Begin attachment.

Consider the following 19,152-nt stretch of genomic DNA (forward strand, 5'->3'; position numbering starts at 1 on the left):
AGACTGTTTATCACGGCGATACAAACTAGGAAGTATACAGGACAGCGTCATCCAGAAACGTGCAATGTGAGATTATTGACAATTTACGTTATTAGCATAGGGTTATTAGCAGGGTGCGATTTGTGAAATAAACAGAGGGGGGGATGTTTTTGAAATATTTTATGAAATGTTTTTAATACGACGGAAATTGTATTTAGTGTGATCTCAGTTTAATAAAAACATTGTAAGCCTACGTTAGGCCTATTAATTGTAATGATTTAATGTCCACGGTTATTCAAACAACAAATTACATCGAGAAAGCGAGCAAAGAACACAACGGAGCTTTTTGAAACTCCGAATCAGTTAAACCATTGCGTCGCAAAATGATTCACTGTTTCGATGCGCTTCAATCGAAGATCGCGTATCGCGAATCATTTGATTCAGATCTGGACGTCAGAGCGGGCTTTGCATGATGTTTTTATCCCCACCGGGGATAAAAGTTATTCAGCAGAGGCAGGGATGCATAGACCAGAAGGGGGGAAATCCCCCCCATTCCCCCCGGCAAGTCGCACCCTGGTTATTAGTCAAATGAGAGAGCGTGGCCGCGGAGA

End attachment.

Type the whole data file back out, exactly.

Consider the following 19,152-nt stretch of genomic DNA (forward strand, 5'->3'; position numbering starts at 1 on the left):
AGACTGTTTATCACGGCGATACAAACTAGGAAGTATACAGGACAGCGTCATCCAGAAACGTGCAATGTGAGATTATTGACAATTTACGTTATTAGCATAGGGTTATTAGCAGGGTGCGATTTGTGAAATAAACAGAGGGGGGGATGTTTTTGAAATATTTTATGAAATGTTTTTAATACGACGGAAATTGTATTTAGTGTGATCTCAGTTTAATAAAAACATTGTAAGCCTACGTTAGGCCTATTAATTGTAATGATTTAATGTCCACGGTTATTCAAACAACAAATTACATCGAGAAAGCGAGCAAAGAACACAACGGAGCTTTTTGAAACTCCGAATCAGTTAAACCATTGCGTCGCAAAATGATTCACTGTTTCGATGCGCTTCAATCGAAGATCGCGTATCGCGAATCATTTGATTCAGATCTGGACGTCAGAGCGGGCTTTGCATGATGTTTTTATCCCCACCGGGGATAAAAGTTATTCAGCAGAGGCAGGGATGCATAGACCAGAAGGGGGGAAATCCCCCCCATTCCCCCCGGCAAGTCGCACCCTGGTTATTAGTCAAATGAGAGAGCGTGGCCGCGGAGA